How Internet Killed the Indie Rock Star by Erik Burg 

The world of independent music exists as a function of its fans who, for better or worse, are exactly the pretentious stereotypes they’re made out to be. I know because I’m one of them. This musical sanctuary, our own little gated community, has flourished because of fan and artist “appreciation” for music, a term loosely used to mean that independent artists are better than top 40 radio stations. And while that may be true, the disconnect between the music we hold dear and commercial radio has finally been fused.

Like most social movements, there is a precise event that records the culmination of the revolution: Arcade Fire’s Grammy for Album of the Year in 2010; an achievement so unexpected that fans, critics, and the general public alike simply smiled about it, albeit with slightly different connotations. And so, here we are, independent music’s identity clashing with the mainstream. Fleet Foxes’ Helplessness Blues debuted at number three on the Billboard chart, The Decemberists’ The King is Dead reached number one, and while many other independent artists start to gain exposure outside of public radio we find ourselves at a crossroads. Should we feel bitter and jaded because the audience for what we thought was niche music is quickly expanding? Or is some sort of musical renaissance on the horizon; a world where Radiohead plays the Super Bowl and Black Keys albums are handed down like scripture?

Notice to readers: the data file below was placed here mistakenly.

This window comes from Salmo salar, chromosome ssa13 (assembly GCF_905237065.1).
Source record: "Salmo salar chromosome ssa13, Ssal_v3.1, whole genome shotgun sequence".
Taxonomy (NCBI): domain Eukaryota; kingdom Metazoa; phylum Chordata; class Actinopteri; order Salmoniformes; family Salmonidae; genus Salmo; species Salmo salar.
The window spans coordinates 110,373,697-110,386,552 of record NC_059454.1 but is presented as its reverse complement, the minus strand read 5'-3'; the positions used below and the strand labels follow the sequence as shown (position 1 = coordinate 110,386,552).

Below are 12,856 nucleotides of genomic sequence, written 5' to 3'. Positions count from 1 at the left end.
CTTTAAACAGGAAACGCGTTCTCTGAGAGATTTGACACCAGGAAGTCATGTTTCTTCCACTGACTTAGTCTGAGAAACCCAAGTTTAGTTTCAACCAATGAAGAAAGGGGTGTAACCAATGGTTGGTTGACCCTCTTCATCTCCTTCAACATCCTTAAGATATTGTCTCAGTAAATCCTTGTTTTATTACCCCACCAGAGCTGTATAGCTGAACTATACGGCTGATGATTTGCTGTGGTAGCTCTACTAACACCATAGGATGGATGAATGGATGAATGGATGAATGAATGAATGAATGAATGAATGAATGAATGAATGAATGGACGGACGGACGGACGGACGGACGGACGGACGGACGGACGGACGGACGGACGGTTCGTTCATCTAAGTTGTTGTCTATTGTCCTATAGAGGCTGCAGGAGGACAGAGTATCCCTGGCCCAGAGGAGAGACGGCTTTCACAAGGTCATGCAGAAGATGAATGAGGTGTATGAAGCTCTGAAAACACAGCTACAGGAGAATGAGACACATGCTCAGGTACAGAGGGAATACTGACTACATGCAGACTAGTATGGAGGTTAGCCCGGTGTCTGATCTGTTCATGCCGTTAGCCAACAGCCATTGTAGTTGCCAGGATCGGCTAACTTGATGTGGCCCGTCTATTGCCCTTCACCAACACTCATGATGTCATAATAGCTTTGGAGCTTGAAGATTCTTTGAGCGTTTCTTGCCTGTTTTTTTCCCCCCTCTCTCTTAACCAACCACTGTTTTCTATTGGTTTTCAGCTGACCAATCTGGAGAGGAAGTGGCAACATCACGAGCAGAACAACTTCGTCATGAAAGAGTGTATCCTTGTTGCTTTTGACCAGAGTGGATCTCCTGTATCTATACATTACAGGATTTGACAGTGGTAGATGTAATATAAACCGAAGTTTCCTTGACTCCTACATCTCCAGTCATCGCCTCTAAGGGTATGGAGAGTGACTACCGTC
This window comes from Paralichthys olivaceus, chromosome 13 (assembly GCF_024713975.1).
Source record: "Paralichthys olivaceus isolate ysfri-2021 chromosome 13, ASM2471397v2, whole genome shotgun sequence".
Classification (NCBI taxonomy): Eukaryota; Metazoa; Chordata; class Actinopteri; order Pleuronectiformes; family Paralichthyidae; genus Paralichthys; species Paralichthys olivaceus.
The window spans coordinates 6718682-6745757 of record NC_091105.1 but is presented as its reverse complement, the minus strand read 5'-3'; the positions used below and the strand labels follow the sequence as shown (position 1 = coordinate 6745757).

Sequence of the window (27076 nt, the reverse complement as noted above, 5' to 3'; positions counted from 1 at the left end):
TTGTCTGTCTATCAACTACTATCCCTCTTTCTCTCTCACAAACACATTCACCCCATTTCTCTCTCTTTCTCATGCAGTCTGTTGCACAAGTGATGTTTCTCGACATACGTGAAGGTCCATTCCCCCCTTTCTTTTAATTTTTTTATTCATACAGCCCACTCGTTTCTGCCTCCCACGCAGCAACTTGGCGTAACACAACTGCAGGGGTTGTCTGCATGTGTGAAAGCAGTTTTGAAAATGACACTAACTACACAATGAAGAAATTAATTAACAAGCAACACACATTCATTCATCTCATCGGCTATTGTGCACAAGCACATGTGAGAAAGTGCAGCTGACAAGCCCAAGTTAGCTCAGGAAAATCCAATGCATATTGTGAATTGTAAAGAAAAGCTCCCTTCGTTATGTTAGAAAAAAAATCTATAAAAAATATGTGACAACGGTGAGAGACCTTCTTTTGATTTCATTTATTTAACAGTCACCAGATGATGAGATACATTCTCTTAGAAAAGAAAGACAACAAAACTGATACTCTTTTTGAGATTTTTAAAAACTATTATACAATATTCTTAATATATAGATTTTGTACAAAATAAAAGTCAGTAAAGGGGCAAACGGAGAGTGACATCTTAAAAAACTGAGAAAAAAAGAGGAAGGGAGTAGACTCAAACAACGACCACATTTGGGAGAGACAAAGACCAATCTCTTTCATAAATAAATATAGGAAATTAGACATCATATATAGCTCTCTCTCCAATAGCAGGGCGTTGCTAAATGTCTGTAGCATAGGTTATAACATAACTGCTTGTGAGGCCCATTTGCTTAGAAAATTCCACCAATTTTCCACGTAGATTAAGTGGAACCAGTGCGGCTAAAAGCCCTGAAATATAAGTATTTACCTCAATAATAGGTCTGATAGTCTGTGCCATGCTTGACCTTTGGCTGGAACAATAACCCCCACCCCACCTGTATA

I, for one, welcome this slow-burning change of the guard, as long as that means a reformation of the public’s taste, and not a move towards current public, music standards. I’m excited to see this shift take place – but somebody shoot me if produces the next Spoon album.